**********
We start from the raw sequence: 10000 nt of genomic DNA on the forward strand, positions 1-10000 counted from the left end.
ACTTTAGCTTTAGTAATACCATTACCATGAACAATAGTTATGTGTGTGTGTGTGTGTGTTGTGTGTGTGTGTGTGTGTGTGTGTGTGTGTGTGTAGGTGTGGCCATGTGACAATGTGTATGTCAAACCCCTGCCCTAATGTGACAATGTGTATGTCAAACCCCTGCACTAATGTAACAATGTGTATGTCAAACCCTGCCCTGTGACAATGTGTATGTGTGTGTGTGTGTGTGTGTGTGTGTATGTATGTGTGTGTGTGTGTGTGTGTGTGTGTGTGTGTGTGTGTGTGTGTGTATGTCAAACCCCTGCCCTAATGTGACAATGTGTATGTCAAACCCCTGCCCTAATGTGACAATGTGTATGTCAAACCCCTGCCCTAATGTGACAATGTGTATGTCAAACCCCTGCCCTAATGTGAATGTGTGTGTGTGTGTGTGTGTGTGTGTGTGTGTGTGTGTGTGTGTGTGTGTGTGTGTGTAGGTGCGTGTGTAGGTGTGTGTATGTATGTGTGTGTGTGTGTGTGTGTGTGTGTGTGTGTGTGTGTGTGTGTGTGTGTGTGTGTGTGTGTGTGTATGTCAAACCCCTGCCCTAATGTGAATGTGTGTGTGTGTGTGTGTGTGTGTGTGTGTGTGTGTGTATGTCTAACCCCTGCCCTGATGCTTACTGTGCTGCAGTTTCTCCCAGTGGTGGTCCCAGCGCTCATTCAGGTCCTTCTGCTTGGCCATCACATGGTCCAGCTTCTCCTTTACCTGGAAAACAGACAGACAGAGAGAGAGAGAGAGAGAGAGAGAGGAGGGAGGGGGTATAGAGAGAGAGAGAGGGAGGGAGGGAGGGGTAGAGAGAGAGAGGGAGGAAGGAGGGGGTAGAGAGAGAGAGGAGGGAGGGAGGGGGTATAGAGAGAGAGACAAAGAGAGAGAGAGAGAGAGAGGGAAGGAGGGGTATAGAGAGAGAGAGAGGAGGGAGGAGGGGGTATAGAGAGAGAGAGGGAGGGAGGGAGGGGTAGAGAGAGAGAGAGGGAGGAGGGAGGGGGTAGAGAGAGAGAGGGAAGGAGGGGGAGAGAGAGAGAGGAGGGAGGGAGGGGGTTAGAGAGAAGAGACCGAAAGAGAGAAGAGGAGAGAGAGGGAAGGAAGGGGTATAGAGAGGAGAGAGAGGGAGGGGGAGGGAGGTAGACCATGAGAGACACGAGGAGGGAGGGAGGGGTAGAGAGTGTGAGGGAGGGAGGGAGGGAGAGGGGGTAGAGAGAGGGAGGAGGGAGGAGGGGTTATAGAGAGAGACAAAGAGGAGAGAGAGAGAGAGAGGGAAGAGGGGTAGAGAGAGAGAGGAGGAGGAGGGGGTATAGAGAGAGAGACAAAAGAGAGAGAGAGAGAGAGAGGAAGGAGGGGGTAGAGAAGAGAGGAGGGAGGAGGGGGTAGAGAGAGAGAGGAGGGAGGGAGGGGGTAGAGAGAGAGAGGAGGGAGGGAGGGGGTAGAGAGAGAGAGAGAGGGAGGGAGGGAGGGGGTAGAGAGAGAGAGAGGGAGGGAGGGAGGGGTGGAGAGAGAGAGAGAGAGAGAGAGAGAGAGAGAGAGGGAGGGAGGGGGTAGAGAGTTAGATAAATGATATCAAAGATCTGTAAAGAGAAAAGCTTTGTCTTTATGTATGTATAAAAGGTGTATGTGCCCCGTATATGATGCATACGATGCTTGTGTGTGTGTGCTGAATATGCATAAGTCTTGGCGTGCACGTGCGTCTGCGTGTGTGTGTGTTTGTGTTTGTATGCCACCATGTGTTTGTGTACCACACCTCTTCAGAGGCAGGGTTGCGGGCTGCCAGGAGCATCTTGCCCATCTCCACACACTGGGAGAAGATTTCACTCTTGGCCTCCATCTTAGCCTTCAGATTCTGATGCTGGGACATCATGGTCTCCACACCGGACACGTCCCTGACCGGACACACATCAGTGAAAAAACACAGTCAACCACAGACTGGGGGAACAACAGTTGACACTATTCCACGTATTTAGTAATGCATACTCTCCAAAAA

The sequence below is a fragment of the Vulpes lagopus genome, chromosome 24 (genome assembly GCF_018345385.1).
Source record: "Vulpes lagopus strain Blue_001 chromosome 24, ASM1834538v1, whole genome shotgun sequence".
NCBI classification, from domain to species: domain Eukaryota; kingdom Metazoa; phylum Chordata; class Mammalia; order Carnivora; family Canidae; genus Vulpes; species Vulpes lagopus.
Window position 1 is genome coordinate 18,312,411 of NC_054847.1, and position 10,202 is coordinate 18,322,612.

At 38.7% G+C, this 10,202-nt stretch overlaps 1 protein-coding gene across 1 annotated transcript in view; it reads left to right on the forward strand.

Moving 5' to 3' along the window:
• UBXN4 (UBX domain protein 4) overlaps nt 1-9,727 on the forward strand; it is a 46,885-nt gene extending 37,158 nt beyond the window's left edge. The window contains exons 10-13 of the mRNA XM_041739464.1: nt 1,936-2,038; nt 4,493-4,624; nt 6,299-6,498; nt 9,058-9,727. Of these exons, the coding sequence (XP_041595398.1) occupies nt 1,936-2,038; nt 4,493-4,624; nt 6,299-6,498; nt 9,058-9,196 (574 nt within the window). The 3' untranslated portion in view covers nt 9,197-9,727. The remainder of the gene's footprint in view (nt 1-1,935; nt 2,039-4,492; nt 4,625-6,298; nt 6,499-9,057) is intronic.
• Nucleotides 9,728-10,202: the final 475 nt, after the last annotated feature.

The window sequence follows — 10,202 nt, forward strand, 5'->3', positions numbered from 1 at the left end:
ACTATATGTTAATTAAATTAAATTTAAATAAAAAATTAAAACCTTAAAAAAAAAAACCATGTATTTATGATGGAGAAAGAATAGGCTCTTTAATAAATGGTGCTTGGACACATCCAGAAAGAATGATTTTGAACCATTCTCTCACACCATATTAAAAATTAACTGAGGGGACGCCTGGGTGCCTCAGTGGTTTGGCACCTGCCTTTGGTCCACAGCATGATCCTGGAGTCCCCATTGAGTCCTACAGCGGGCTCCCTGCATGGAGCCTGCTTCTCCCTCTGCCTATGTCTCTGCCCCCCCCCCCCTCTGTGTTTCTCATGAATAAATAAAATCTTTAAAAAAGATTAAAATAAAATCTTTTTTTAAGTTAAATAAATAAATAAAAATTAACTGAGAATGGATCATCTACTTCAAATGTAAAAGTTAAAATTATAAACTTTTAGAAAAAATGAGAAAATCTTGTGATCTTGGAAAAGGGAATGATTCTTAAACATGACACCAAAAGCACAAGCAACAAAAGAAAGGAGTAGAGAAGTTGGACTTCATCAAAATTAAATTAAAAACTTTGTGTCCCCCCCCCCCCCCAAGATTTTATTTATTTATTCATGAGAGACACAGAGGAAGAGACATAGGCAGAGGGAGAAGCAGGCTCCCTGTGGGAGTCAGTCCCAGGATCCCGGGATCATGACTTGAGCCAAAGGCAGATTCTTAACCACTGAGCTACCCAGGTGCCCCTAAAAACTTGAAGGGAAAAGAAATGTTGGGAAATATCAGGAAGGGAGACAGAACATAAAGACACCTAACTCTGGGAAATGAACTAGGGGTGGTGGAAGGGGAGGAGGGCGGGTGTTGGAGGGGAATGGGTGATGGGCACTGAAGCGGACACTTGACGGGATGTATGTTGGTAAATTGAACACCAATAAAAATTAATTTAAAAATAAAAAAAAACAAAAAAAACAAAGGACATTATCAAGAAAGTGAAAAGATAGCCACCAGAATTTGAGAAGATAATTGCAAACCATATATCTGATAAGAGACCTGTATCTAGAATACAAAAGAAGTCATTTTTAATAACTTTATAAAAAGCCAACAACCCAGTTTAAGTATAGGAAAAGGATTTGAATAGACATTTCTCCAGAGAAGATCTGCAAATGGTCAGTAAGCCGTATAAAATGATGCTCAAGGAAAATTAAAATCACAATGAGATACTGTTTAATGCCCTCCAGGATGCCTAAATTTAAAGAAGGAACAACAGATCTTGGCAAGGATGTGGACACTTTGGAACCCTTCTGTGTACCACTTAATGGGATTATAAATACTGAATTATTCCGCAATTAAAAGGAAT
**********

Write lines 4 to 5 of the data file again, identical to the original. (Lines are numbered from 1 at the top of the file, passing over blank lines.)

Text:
Source record: "Vulpes lagopus strain Blue_001 chromosome 24, ASM1834538v1, whole genome shotgun sequence".
NCBI classification, from domain to species: domain Eukaryota; kingdom Metazoa; phylum Chordata; class Mammalia; order Carnivora; family Canidae; genus Vulpes; species Vulpes lagopus.